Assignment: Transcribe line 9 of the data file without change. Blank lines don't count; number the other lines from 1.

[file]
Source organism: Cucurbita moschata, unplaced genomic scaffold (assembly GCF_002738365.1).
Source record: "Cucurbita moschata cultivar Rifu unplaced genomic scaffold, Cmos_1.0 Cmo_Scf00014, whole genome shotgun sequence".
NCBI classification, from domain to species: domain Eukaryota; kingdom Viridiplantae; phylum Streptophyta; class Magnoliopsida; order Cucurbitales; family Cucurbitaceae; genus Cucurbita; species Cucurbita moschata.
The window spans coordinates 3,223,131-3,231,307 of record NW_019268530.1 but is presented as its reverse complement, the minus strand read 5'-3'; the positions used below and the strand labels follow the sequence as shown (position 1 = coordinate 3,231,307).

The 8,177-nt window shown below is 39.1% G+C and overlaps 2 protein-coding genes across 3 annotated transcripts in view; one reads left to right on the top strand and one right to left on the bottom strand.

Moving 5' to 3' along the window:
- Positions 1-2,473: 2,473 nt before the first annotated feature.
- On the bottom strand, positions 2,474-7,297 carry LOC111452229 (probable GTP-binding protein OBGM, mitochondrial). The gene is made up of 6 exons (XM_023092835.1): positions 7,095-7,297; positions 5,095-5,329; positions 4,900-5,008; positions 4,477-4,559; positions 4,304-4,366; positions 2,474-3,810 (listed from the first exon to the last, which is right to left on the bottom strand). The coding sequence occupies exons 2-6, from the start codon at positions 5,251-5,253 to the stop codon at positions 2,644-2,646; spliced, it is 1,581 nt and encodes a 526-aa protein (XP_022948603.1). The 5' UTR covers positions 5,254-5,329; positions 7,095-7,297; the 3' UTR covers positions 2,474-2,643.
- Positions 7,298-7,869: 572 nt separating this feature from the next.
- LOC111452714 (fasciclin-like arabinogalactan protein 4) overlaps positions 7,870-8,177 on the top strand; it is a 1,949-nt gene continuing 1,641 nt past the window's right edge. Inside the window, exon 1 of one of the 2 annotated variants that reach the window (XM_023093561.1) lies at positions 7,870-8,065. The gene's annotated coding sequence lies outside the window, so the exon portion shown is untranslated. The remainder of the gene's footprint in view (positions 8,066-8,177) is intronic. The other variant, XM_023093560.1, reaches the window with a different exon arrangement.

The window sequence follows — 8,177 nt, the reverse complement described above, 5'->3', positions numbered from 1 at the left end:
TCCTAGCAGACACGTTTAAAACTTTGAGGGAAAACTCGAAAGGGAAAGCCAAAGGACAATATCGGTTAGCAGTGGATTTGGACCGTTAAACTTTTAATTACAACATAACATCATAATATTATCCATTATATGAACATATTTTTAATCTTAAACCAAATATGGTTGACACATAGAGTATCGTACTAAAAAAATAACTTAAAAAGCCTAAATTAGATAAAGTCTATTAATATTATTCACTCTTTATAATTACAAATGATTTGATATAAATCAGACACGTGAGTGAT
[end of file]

- Positions 7,298-7,869: 572 nt separating this feature from the next.